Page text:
The Google Calendar Pro add-on for Simple Calendar uses OAuth to connect securely to Google. In turn this allows access to both private and public calendars and additional display features such as event colors, attendees and attachments.

Don’t have the add-on yet? Get the Google Calendar Pro add-on here.

Setting up an Google OAuth client is almost as easy as obtaining a Google API key as used by the default settings in the core Simple Calendar plugin.

Here are step-by-step instructions to configure a Google OAuth client for Google Calendar Pro:

 

The Google Calendar Pro add-on for Simple Calendar uses OAuth to connect securely to Google. In turn this allows access to both private and public calendars and additional display features such as event colors, attendees and attachments.

Don’t have the add-on yet? Get the Google Calendar Pro add-on here.

Setting up an Google OAuth client is almost as easy as obtaining a Google API key as used by the default settings in the core Simple Calendar plugin.

Here are step-by-step instructions to configure a Google OAuth client for Google Calendar Pro:

1. Navigate to the Google Developers Console.

2. If you’ve already created an app for the simple Google API key method, you can use this app for a Google OAuth client also. If so, skip to step 5.

If you haven’t, from the top Project menu select Create project. Give your project a name, agree to the terms, then click Create.

3. From the Google Developers Console Dashboard select Enable APIs and Services. If you don’t see this, select Library from the menu on the left side of the screen. If you already have a project created in the Google console using the original method, you can skip to step 5.

4. Under the API Library, search for and select Google Calendar API. Then click “Click Enable”.

5. Now, you need to configure the OAuth Consent screen by going to the Menu Icon on the top left then go to “APIs & Services” > OAuth Consent Screen.

6. Set User Type to External and click Create.

7. Enter an App name (not important), User support Email, and Developer Support Email, then click Save and Continue. You will have to click save and continue through the Scopes, Test Users and Summary screens. The Summary page would be the end of this step and will look like this:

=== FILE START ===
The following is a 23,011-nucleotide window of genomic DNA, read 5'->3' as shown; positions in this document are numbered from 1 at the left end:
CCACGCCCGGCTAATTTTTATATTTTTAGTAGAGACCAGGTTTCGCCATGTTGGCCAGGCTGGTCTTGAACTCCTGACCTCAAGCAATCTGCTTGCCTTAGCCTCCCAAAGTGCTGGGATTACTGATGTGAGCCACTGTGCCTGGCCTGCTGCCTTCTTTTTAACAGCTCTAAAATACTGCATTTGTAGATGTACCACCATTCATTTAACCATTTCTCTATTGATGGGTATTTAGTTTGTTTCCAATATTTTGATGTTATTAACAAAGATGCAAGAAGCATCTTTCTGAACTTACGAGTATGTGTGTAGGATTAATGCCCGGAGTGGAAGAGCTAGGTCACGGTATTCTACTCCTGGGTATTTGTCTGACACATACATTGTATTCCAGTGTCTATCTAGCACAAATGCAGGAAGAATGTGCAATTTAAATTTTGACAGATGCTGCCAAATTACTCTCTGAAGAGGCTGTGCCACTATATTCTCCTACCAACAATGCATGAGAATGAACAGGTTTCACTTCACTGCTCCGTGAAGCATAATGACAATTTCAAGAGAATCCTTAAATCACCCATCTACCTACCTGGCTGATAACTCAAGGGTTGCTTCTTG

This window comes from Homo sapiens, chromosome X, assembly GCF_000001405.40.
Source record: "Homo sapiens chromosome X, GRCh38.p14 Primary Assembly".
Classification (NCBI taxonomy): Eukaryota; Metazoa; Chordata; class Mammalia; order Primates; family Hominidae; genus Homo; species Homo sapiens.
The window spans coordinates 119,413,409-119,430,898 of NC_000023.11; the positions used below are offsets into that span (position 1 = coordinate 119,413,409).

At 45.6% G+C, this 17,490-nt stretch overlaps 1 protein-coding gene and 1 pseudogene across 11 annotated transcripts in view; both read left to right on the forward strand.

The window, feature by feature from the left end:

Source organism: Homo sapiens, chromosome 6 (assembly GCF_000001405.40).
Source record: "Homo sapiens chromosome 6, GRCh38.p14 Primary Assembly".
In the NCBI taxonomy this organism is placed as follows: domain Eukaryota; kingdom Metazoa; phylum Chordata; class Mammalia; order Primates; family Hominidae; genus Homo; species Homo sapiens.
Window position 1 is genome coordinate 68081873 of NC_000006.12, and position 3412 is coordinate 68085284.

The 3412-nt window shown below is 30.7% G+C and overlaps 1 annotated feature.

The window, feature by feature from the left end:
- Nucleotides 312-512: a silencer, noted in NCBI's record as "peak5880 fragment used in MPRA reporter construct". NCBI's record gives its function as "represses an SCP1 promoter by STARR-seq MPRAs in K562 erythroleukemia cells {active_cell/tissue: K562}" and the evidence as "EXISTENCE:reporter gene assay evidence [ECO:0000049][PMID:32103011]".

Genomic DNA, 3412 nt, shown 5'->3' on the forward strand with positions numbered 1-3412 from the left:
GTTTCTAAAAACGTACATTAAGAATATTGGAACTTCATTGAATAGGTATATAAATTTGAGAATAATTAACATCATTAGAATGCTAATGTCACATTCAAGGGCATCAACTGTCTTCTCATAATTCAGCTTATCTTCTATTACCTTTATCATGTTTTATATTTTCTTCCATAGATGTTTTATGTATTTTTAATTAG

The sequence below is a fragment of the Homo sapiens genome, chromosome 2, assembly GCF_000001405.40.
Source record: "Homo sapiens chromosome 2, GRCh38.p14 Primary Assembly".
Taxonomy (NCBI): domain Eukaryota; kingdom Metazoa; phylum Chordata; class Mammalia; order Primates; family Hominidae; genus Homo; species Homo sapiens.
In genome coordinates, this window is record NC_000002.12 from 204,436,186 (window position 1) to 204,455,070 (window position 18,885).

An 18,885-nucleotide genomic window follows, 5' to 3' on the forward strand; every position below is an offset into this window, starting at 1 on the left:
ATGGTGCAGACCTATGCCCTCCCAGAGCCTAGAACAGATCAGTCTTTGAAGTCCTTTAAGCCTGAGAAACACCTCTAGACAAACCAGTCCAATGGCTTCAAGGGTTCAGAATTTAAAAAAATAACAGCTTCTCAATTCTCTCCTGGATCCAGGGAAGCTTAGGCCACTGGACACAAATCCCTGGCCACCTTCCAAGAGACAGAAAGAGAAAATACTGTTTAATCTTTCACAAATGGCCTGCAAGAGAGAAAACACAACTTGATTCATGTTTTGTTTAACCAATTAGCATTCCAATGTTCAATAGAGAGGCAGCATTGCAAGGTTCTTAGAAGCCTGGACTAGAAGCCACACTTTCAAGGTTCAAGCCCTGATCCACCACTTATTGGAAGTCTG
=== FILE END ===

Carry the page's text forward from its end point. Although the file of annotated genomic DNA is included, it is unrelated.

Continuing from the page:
8. Select Credentials from the left-hand menu, click +CREATE CREDENTIALS, then skip the setup wizard by selecting client ID.

Select the option OAuth Client ID.

9. Assign the Application type as “Desktop App” and ensure NOT to select “Web application” .

10. Enter a name for the application (such as “Simple Calendar Client ID”) then click Create. Note: It may take 5 minutes to a few hours for settings to take effect.

11. Your Client ID and Client Secret should now be created. You can Copy and paste those later on.

12. If you need to come back later to reference them, on the underlying Credentials screen under “OAuth 2.0 client IDs,” click the OAuth client ID that you just created (or the Edit/pencil icon) to view your client ID and client secret key once again.

Keep the Google Developers Console page open in one browser tab and head to your site’s WordPress admin in another tab. From your WordPress admin, go to Calendars >Settings > Event Sources. You should now be on the Event Sources tab and see the following:

13. One at a time copy and paste the Client ID and the Client secret values from the Google Developers Console and paste them in the two fields here. Then click Save Changes.

14. Now that you entered the ID and secret keys, click the link below the Authentication code field. A popup will appear for you to select your gmail account (if you don’t see any, check if your browser is suppressing those). Follow the instructions in the popup and authorize your own application with your Google account.

15. By clicking on Allow, Google will return an auth code which you can paste in the Authentication Code field. Then click Save Changes.

Note: If you are not currently logged in into Google, you must log in first. You are going to authorize Simple Calendar to use calendars of the Google user that is currently logged in. If you share your WordPress installation with other users, they won’t be able to control your Google account but if they have access rights to Simple Calendar they might control or read your calendars or calendars belonging to the user who has authorized Simple Calendar.